Aside from when a bill would officially drop, there are questions as to what the bill would look like.
The Phoenix previously reported attorney John Stemberger, president of the Florida Family Policy Council, that he predicts a so-called “heartbeat bill,” meaning banning abortions after 6-weeks, as the most likely legislation pushed by the GOP. Florida Family Policy Council is a statewide anti-abortion advocacy group based in Orlando.
“We also expect that eventually, the Florida Supreme Court will strike down bad decisions on privacy which many years ago suddenly found a right to abortion in our state constitution,” Stemberger added in a Friday email. “This will uphold the 15-week bill and also a future heartbeat bill.”
The Florida Democrats in the House and Senate are sure of one aspect:
“It will further erode our rights to have an abortion, our reproductive rights,” Sen. Lori Berman, who represents part of Palm Beach County, told the Phoenix. “I know that if there is further legislation it will be in the opposite direction of where I would like to see us going.”
Berman filed a bill to protect abortion access for Floridians, SB 1076, with the goal of codifying the former Roe v. Wade protections ruling into law. The bill would also delete language prohibiting abortion after 15 weeks, as current law states.
But with a Republican supermajority in the House and Senate, Berman’s bill is unlikely to make it through the legislative session.
Berman said she’s not sure what a future abortion-restriction bill would look like, but she expects there to be one.
“It’s hard to say. You know, I’m in the minority party,” Berman said, meaning the Democrats. “We are hearing rumblings about six weeks. We’re hearing rumblings about 12 weeks. So, not really sure where it’s going to end up.”
This year will be the first regular session after the overturning of Roe v. Wade, following the U.S. Supreme Court ruling in late June of 2022.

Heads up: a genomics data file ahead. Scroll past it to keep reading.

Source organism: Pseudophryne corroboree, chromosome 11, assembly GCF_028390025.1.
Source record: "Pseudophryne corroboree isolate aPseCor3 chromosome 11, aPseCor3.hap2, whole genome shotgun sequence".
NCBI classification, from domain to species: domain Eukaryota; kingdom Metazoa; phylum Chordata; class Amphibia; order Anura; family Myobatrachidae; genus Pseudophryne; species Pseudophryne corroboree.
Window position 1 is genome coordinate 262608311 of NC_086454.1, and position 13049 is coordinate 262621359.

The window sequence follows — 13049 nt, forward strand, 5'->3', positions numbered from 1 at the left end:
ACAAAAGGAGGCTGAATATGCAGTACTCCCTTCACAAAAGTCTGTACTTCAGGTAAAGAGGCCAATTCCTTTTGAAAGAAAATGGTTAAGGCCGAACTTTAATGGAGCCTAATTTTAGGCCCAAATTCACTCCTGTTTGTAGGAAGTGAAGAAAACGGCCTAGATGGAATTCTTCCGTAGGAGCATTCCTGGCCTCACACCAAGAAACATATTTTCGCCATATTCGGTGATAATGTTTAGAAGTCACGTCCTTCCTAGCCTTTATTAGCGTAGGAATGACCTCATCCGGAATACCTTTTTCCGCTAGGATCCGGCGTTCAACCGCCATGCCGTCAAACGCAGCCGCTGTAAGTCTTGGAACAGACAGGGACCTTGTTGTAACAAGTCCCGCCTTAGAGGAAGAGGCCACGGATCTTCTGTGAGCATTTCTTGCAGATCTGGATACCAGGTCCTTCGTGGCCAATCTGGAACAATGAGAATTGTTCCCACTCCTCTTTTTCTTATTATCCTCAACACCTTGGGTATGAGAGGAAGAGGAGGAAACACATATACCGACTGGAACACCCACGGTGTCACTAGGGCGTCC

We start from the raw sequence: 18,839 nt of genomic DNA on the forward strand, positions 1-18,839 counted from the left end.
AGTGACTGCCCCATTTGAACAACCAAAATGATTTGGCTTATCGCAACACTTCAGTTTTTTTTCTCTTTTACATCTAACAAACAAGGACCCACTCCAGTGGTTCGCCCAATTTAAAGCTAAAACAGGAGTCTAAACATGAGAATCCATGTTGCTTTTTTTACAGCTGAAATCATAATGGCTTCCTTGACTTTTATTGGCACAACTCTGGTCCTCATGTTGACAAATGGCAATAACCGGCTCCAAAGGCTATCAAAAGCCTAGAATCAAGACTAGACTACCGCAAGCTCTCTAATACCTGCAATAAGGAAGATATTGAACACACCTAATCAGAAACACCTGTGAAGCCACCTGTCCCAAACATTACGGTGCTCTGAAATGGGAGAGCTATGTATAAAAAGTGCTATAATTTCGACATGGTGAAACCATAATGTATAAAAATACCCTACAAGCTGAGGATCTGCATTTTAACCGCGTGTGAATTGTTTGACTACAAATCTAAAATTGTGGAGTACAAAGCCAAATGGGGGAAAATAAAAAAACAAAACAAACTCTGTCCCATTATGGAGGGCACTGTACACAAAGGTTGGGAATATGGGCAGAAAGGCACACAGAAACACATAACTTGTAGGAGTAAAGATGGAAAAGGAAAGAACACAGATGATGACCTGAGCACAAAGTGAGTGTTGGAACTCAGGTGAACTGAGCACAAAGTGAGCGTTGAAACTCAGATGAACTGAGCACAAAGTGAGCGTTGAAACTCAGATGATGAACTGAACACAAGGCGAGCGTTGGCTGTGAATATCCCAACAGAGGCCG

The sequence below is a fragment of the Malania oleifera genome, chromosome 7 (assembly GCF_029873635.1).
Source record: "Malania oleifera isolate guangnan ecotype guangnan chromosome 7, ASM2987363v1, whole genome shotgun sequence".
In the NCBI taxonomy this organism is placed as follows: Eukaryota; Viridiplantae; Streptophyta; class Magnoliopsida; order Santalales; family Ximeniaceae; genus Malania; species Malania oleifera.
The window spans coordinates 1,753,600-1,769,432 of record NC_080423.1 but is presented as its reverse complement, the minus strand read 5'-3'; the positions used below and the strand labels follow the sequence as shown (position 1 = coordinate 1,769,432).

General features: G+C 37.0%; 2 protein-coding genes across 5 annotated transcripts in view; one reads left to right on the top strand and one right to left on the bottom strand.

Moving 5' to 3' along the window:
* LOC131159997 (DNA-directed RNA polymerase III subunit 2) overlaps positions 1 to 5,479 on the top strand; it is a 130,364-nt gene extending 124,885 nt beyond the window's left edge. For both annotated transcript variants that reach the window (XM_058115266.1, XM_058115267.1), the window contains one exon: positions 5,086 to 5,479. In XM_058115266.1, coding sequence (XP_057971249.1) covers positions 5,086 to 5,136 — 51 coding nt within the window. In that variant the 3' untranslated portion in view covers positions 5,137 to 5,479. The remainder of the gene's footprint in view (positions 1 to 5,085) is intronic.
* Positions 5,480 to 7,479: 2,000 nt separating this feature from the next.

The abortion ban, known as HB 5, was signed by Gov. Ron DeSantis last April. Then-state Rep. Grall attended the event. She is now a state senator.
The 15-week ban has led to lawsuits, and the case is now at the Florida Supreme Court. There, lawyers for a group of abortion clinics are pleading with the high court not to overrule decades of precedent protecting access to the procedure under the Florida Constitution, citing the plain text of that document’s Privacy Clause and the danger to millions of Florida women.
DeSantis has been cautious about what he’s been saying about restrictions on abortion, particularly now that he is considered a presidential candidate.
DeSantis has yet to announce his aspirations for the 2024 presidency.
The Florida Legislature’s session goes from March 7 to May 5.
Our stories may be republished online or in print under Creative Commons license CC BY-NC-ND 4.0. We ask that you edit only for style or to shorten, provide proper attribution and link to our web site. Please see our republishing guidelines for use of photos and graphics.